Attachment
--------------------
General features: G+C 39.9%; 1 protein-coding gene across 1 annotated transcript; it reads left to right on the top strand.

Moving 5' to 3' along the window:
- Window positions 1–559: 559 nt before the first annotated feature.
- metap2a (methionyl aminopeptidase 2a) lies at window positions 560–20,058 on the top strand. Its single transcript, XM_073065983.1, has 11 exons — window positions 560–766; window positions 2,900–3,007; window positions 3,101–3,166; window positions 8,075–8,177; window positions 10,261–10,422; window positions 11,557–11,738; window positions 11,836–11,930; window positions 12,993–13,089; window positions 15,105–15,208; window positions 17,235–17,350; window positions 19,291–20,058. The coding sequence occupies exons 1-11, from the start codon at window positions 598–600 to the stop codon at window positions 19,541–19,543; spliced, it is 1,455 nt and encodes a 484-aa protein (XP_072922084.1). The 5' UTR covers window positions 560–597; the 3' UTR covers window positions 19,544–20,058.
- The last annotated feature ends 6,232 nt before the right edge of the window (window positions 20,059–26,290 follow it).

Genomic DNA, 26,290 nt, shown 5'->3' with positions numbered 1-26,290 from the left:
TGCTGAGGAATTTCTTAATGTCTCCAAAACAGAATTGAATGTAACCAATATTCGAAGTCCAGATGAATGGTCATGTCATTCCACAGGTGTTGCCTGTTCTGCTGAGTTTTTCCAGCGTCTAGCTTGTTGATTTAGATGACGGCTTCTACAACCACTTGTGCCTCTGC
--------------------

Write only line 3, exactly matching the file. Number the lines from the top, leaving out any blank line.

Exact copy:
- Window positions 1–559: 559 nt before the first annotated feature.